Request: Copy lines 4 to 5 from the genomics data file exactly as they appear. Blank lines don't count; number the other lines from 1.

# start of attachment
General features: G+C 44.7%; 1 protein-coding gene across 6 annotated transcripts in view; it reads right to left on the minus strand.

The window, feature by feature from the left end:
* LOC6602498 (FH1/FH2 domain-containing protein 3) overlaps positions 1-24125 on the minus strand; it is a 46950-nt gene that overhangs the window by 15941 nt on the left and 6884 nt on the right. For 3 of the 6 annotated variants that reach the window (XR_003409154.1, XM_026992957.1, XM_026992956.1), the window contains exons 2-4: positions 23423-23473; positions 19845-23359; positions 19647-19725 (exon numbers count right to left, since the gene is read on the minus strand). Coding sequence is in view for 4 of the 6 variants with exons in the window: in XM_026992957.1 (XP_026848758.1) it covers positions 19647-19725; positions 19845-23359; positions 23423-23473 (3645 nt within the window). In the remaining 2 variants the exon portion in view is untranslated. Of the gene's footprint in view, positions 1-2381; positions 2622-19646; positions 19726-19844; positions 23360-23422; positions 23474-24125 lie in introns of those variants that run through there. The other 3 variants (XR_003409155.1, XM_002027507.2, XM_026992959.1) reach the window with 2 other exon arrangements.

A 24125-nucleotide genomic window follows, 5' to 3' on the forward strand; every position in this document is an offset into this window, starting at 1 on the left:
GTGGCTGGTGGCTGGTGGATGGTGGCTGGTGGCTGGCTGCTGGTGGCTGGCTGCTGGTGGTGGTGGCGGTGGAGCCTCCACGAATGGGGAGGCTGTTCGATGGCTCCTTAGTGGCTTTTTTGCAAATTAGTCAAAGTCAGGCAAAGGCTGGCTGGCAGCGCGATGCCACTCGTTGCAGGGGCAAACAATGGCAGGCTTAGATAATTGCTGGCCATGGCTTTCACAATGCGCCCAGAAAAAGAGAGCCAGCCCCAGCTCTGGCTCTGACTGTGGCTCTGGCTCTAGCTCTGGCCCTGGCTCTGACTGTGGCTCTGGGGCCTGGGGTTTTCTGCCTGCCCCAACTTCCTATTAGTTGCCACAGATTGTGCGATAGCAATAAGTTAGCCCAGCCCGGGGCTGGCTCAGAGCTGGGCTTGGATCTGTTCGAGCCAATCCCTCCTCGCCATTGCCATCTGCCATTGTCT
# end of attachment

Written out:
A 24125-nucleotide genomic window follows, 5' to 3' on the forward strand; every position in this document is an offset into this window, starting at 1 on the left:
GTGGCTGGTGGCTGGTGGATGGTGGCTGGTGGCTGGCTGCTGGTGGCTGGCTGCTGGTGGTGGTGGCGGTGGAGCCTCCACGAATGGGGAGGCTGTTCGATGGCTCCTTAGTGGCTTTTTTGCAAATTAGTCAAAGTCAGGCAAAGGCTGGCTGGCAGCGCGATGCCACTCGTTGCAGGGGCAAACAATGGCAGGCTTAGATAATTGCTGGCCATGGCTTTCACAATGCGCCCAGAAAAAGAGAGCCAGCCCCAGCTCTGGCTCTGACTGTGGCTCTGGCTCTAGCTCTGGCCCTGGCTCTGACTGTGGCTCTGGGGCCTGGGGTTTTCTGCCTGCCCCAACTTCCTATTAGTTGCCACAGATTGTGCGATAGCAATAAGTTAGCCCAGCCCGGGGCTGGCTCAGAGCTGGGCTTGGATCTGTTCGAGCCAATCCCTCCTCGCCATTGCCATCTGCCATTGTCT